Working With My Dentist
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Working With My Dentist

A few years ago, I realized that I was thinking about dental care all wrong. Instead of listening carefully to my dentist and making the necessary changes, I assumed that he was ultimately responsible for making sure that my teeth stayed healthy. Unfortunately, I developed a few serious cavities because I failed to properly brush and floss my teeth, and I knew that it was my fault. I decided to start taking notes at my dental checkups and carefully abiding by the dentist's orders. The difference was almost miraculous. This blog is all about working with your dentist to improve your result.

Working With My Dentist

Late Stage Gum Disease: How A Dentist Can Save A Loose Tooth

Siiri Puro

Tooth decay is progressive and generally slow-acting. The amount of structural damage that the tooth experiences becomes more severe as time goes by. What could have been corrected with a simple dental filling in the early stages could ultimately lead to the loss of the tooth if treatment isn't sought. But even in cases of advanced periodontal disease when the tooth becomes loose, a dentist may still be able to secure it.

Diet and Bacteria

Tooth decay typically begins on the tooth's outer surface (its enamel). Broadly speaking, this decay originates with the corrosive elements of your diet, coupled with cariogenic (cavity-causing) bacteria. The bacterial element will begin to affect your gums, along with the tooth's support structures (socket and ligaments). Ultimately, the tooth's connection with the bone becomes compromised. The tooth will become loose in its socket. Without immediate treatment, the tooth will be a casualty of gum disease.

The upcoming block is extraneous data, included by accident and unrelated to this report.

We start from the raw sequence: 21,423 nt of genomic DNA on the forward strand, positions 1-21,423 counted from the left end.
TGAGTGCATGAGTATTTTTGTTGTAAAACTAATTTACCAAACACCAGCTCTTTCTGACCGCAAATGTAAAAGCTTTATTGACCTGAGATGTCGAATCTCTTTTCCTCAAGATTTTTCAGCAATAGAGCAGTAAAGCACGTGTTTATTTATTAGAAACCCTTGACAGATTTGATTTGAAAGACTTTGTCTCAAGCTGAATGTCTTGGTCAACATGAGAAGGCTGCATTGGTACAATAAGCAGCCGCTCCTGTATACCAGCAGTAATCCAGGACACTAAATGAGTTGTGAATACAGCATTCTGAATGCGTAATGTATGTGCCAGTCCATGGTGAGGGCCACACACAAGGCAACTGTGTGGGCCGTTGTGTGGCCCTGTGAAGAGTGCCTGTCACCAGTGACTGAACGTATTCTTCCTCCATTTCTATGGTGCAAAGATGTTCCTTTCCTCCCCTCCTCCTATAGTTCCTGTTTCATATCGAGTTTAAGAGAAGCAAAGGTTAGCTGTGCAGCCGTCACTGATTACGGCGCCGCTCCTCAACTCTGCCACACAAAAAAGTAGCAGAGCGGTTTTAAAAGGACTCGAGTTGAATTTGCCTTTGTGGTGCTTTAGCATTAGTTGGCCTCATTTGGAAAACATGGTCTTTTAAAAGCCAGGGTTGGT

Scale and Polish

Provided your oral tissues are able to heal and regenerate, a loose tooth can be secured—with some help from your dentist.  It might sound like advanced treatment, but tooth splinting is widely used in general dentistry. Your teeth will first be professionally scaled and polished to remove the accumulated plaque and tartar (which is a bacterial biofilm) from your teeth. Removing this buildup allows your immune system to manage the infection. If your periodontal infection is a significant one, you may also need antibiotics. 

Splinting and Securing

As the infection subsides from your tooth socket and periodontal ligaments, a loose tooth should securely anchor itself once again. It needs assistance though. After scaling and polishing your teeth, your dentist will splint the tooth. This involves attaching it to its neighbors on either side. The process uses a flexible plastic splint that will be attached to the rear (lingual or palatal surface) of the tooth. It should be more or less invisible. Instead of a single tooth, the conjoined teeth become like a dental bridge—multiple teeth sharing the same support structure. 

Healing and Splint Removal

After sufficient healing time, your dentist will schedule a new appointment to remove the splint. Your damaged tooth will have regained its anchor strength, but the corrosive effects of decay may need additional treatment. Your damaged tooth enamel may need to be restored with a dental filling or a dental crown.

Even when periodontal disease has progressed to the point that a permanent tooth has become loose, a dentist can help. The tooth could be close to the end, but even late intervention may be able to save it.

Contact a general dentistry practitioner for more information.